Senator Stennis had summoned the chiefs to closed hearings, and Kennedy feared that if they testified there first, they might voice reservations about the treaty that would be leaked to the press before they could support it openly before Fulbright’s committee. To prevent this happening, he telephoned Senate Majority Leader Mike Mansfield when he returned to the White House on Monday to stress the importance of having the chiefs testify before his committee first. He was making “such a big thing” about it, he said, “because, in my opinion, the chiefs are the key and what they will say in public would be more pro-treaty than what they will say under interrogation by Scoop Jackson.”
He addressed the second threat to the treaty’s ratification, the opposition of Senate Republicans, during an hour-long off-the-record meeting with Senate Minority Leader Everett Dirksen that began at six that evening. His appointment book does not indicate where they met, but since the weather was fine and the matter under discussion so sensitive that Dirksen had insisted on going into the Rose Garden when they first spoke about it during the winter of 1961, they probably went outside, where there was less risk of having their conversation overheard or intercepted by whatever bugs the CIA, FBI, or other government agencies might have installed in the White House without Kennedy’s knowledge, a possibility he did not consider all that far-fetched. Secretary of State Dean Rusk had made a point of telling J. Edgar Hoover, the director of the FBI, in front of Kennedy, that if he discovered a hidden microphone or phone taps in his office he would resign and expose him. Bobby Kennedy often looked up at a chandelier in his office and shouted, “You bugging, Hoover? Well, listen to this, you old son of a bitch. . . .” And having bugged the Oval Office himself and kept it a secret from almost everyone in his family and staff, Kennedy had to entertain the possibility that someone might be doing the same thing to him.
In the summer of 1962, he had ordered the Secret Service agent Robert Bouck to install microphones in the Oval Office, the Cabinet Room, and his upstairs study. Bouck had hidden two microphones in the wall sconces of the Cabinet Room. In the Oval Office, he had placed one underneath the coffee table and another in Kennedy’s desk. Wires connected them to tape recorders in a locked basement room. Unlike President Nixon’s taping system, which ran continuously and recorded everything, Kennedy’s was engineered so he could record only the conversations that he wanted to preserve. In the Cabinet Room, he could press a button disguised as a buzzer to activate the system; in the Oval Office, he pressed one on the coffee table or another concealed in the kneehole of his desk. At first, only Bouck, his assistant Chester Miller, and Lincoln knew about the microphones. Bobby Kennedy and Ken O’Donnell learned about the system later, and Dave Powers figured it out after Kennedy cautioned him to watch his language, saying, “I don’t want to hear your bad words coming back at me.” None of his other senior advisers and members of his cabinet—not even his press secretary, Pierre Salinger; his aides Arthur Schlesinger, Jr., and Ted Sorensen; Secretary of Defense Robert McNamara; or Secretary of State Dean Rusk—knew that he was recording them. His principal motive for taping selected conversations and meetings was probably to provide accurate and irrefutable material for his presidential memoirs. He had been disturbed that soon after the Bay of Pigs fiasco some of his advisers who had endorsed the operation began claiming that they had actually opposed it. His recordings would prevent a recurrence of this type of revisionism.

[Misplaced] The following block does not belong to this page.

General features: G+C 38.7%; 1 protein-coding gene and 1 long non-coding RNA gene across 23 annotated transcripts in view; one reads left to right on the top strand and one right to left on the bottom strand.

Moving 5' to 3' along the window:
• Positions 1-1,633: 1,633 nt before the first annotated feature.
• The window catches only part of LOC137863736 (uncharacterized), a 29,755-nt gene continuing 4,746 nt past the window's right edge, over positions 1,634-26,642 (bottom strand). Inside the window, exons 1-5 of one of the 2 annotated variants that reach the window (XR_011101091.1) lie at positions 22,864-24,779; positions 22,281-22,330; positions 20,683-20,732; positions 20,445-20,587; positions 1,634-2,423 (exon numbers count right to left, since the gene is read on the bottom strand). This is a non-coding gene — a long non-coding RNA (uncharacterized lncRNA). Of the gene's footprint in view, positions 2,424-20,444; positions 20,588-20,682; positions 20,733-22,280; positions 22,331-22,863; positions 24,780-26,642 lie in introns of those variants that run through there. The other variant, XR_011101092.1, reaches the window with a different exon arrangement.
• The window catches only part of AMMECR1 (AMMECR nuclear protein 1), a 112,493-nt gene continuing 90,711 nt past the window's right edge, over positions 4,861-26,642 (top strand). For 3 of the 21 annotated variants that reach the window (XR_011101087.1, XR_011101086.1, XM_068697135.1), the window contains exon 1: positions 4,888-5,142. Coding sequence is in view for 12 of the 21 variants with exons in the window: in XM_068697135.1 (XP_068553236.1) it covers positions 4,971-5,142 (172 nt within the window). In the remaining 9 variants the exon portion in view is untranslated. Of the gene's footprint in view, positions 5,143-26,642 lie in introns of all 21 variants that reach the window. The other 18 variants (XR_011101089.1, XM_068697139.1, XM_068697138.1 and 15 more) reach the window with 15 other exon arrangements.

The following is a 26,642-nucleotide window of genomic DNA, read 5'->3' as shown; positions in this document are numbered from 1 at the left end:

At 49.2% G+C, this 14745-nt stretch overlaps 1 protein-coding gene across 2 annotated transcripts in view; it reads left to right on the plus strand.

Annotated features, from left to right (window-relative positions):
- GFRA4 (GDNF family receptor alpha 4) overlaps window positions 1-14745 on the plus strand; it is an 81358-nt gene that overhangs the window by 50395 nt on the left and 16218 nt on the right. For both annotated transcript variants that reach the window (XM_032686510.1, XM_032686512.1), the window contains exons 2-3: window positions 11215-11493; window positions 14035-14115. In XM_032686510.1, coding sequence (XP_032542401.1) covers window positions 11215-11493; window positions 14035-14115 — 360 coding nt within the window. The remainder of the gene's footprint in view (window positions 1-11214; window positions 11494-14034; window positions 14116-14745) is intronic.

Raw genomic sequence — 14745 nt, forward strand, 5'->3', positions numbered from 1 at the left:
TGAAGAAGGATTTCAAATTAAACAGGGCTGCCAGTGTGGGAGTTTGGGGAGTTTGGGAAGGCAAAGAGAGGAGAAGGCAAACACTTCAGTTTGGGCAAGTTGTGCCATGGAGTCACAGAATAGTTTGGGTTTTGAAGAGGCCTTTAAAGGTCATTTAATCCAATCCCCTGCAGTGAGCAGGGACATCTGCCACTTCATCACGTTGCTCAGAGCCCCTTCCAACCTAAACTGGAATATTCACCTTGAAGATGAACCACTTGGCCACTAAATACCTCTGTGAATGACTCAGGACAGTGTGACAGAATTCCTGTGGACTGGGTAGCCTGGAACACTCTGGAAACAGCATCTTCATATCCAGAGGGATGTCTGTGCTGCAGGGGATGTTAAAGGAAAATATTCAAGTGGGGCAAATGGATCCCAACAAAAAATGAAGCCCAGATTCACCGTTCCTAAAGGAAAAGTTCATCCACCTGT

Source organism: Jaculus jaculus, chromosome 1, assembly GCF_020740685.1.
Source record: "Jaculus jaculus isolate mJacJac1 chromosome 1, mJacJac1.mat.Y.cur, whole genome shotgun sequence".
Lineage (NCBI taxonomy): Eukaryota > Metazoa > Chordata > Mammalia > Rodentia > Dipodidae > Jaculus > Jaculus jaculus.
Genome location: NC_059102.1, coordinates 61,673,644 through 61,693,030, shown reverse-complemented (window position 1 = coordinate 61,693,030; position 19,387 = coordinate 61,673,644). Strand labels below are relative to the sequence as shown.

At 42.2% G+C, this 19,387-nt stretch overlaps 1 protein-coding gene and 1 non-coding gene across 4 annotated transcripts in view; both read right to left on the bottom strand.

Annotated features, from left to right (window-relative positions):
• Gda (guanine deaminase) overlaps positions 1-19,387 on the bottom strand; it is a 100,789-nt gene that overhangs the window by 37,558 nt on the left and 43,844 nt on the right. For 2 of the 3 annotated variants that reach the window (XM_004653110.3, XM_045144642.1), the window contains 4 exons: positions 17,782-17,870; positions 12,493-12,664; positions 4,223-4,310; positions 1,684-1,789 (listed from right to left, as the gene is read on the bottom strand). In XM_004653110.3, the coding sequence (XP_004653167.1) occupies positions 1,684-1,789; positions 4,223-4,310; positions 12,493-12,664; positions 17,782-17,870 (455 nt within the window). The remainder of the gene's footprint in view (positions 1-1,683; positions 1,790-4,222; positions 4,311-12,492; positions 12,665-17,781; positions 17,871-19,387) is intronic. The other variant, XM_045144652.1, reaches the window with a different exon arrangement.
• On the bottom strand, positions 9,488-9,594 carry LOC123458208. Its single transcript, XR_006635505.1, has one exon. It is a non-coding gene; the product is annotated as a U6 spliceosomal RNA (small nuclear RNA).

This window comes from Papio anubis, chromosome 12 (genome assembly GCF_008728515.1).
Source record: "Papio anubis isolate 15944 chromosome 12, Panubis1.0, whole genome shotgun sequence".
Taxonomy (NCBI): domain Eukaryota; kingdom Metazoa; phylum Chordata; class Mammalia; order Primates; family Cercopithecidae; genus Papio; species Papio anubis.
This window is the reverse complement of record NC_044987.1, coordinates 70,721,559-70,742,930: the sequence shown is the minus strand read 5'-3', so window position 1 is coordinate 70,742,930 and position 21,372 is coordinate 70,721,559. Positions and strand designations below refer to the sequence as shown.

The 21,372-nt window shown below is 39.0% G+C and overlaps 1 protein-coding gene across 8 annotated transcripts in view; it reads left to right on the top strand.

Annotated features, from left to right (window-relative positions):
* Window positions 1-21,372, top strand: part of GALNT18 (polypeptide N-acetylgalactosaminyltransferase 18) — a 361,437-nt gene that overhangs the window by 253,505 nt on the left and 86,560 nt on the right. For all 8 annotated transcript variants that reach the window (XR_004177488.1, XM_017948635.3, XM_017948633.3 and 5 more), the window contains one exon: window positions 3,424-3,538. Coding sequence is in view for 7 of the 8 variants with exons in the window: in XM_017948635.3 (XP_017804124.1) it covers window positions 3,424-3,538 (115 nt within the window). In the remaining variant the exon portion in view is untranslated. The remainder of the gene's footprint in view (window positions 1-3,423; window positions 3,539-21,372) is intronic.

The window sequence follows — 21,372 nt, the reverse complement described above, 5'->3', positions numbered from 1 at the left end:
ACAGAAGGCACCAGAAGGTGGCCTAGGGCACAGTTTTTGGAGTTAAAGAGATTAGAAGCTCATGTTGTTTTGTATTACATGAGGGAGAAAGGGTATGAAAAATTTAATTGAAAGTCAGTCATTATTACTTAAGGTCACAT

Secret Service agents swept through the Oval Office several times a week, looking for bugs in his telephones and unscrewing their mouthpieces to search for transistors that could pick up conversations before the scramblers made them unintelligible. Because assassins had attempted to poison foreign political figures with radioactive material hidden in their watches and rings, they swept the room with a Geiger counter and passed a wand over Kennedy’s wristwatch. But even these precautions had not persuaded him that his office was safe. Minutes before civil rights leaders gathered in the Oval Office on June 22, 1963, he had taken Martin Luther King, Jr., into the Rose Garden and prefaced his remarks by saying, “I assume you know you’re under very close surveillance.” King concluded that he was referring to the FBI, and wondered if he was insisting on speaking outdoors because he feared its surveillance might extend into the White House, and that the Oval Office might be bugged. As they walked, he warned King that the government had evidence that two of his close associates were Communist agents, said their presence in his inner circle might imperil passage of the civil rights bill, and urged him to break off contact with them. By warning him of this surveillance he was in effect thwarting an FBI operation and obstructing justice, reason enough to be sure he was not overheard.
Dirksen had seemed concerned about listening devices when he arrived in the winter of 1961 for a hurriedly arranged meeting. “I would like for you to surrender your title for a few minutes and join me for a stroll in the Rose Garden to discuss a very personal and private matter,” he had said. “It simply must be two friends—Jack and Ev—talking on a personal basis.”